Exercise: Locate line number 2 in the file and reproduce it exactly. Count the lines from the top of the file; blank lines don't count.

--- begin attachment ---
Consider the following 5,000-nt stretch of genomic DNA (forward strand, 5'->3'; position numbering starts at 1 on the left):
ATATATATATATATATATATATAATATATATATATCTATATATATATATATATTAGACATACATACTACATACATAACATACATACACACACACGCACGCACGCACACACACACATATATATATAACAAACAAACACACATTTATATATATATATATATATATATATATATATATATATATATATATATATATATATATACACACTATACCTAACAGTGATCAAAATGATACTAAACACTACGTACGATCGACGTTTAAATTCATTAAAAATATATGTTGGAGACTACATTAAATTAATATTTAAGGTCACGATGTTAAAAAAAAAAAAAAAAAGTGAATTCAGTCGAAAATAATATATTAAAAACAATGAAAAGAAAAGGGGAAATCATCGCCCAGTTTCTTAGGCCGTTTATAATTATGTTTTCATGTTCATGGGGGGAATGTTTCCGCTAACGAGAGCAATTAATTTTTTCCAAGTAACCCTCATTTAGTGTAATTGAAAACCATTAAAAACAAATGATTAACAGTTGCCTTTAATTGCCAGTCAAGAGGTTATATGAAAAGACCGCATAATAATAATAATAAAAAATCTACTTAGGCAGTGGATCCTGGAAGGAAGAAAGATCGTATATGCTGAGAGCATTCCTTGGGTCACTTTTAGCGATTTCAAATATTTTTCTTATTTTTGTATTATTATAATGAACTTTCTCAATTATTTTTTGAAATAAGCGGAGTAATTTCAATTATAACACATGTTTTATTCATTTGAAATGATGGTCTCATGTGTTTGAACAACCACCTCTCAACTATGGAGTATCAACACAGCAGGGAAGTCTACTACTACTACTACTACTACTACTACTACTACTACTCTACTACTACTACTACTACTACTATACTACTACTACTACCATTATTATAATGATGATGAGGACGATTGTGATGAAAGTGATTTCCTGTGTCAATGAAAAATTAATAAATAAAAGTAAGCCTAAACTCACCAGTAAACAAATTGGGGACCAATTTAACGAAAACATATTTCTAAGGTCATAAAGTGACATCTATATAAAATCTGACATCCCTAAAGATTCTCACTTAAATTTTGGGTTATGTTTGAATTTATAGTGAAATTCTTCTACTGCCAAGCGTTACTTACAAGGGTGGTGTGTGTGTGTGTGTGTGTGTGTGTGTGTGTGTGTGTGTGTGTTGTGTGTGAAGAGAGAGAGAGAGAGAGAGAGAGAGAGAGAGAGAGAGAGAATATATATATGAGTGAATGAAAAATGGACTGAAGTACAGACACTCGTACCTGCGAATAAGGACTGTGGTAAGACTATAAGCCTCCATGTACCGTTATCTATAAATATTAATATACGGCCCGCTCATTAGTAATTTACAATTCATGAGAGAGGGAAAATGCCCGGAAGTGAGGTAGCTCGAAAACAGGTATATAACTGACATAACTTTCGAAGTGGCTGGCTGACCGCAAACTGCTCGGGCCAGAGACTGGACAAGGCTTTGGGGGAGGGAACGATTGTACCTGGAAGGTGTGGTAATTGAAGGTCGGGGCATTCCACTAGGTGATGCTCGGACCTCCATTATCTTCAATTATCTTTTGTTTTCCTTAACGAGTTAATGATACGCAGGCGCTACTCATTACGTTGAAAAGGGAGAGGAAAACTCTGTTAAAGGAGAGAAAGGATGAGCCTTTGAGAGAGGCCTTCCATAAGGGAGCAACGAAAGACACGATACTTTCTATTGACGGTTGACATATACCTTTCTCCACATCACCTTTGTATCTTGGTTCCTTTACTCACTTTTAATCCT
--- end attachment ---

ATATATATATATATATATATATAATATATATATATCTATATATATATATATATTAGACATACATACTACATACATAACATACATACACACACACGCACGCACGCACACACACACATATATATATAACAAACAAACACACATTTATATATATATATATATATATATATATATATATATATATATATATATATATATATATACACACTATACCTAACAGTGATCAAAATGATACTAAACACTACGTACGATCGACGTTTAAATTCATTAAAAATATATGTTGGAGACTACATTAAATTAATATTTAAGGTCACGATGTTAAAAAAAAAAAAAAAAAGTGAATTCAGTCGAAAATAATATATTAAAAACAATGAAAAGAAAAGGGGAAATCATCGCCCAGTTTCTTAGGCCGTTTATAATTATGTTTTCATGTTCATGGGGGGAATGTTTCCGCTAACGAGAGCAATTAATTTTTTCCAAGTAACCCTCATTTAGTGTAATTGAAAACCATTAAAAACAAATGATTAACAGTTGCCTTTAATTGCCAGTCAAGAGGTTATATGAAAAGACCGCATAATAATAATAATAAAAAATCTACTTAGGCAGTGGATCCTGGAAGGAAGAAAGATCGTATATGCTGAGAGCATTCCTTGGGTCACTTTTAGCGATTTCAAATATTTTTCTTATTTTTGTATTATTATAATGAACTTTCTCAATTATTTTTTGAAATAAGCGGAGTAATTTCAATTATAACACATGTTTTATTCATTTGAAATGATGGTCTCATGTGTTTGAACAACCACCTCTCAACTATGGAGTATCAACACAGCAGGGAAGTCTACTACTACTACTACTACTACTACTACTACTACTACTCTACTACTACTACTACTACTACTATACTACTACTACTACCATTATTATAATGATGATGAGGACGATTGTGATGAAAGTGATTTCCTGTGTCAATGAAAAATTAATAAATAAAAGTAAGCCTAAACTCACCAGTAAACAAATTGGGGACCAATTTAACGAAAACATATTTCTAAGGTCATAAAGTGACATCTATATAAAATCTGACATCCCTAAAGATTCTCACTTAAATTTTGGGTTATGTTTGAATTTATAGTGAAATTCTTCTACTGCCAAGCGTTACTTACAAGGGTGGTGTGTGTGTGTGTGTGTGTGTGTGTGTGTGTGTGTGTGTGTGTTGTGTGTGAAGAGAGAGAGAGAGAGAGAGAGAGAGAGAGAGAGAGAGAGAATATATATATGAGTGAATGAAAAATGGACTGAAGTACAGACACTCGTACCTGCGAATAAGGACTGTGGTAAGACTATAAGCCTCCATGTACCGTTATCTATAAATATTAATATACGGCCCGCTCATTAGTAATTTACAATTCATGAGAGAGGGAAAATGCCCGGAAGTGAGGTAGCTCGAAAACAGGTATATAACTGACATAACTTTCGAAGTGGCTGGCTGACCGCAAACTGCTCGGGCCAGAGACTGGACAAGGCTTTGGGGGAGGGAACGATTGTACCTGGAAGGTGTGGTAATTGAAGGTCGGGGCATTCCACTAGGTGATGCTCGGACCTCCATTATCTTCAATTATCTTTTGTTTTCCTTAACGAGTTAATGATACGCAGGCGCTACTCATTACGTTGAAAAGGGAGAGGAAAACTCTGTTAAAGGAGAGAAAGGATGAGCCTTTGAGAGAGGCCTTCCATAAGGGAGCAACGAAAGACACGATACTTTCTATTGACGGTTGACATATACCTTTCTCCACATCACCTTTGTATCTTGGTTCCTTTACTCACTTTTAATCCT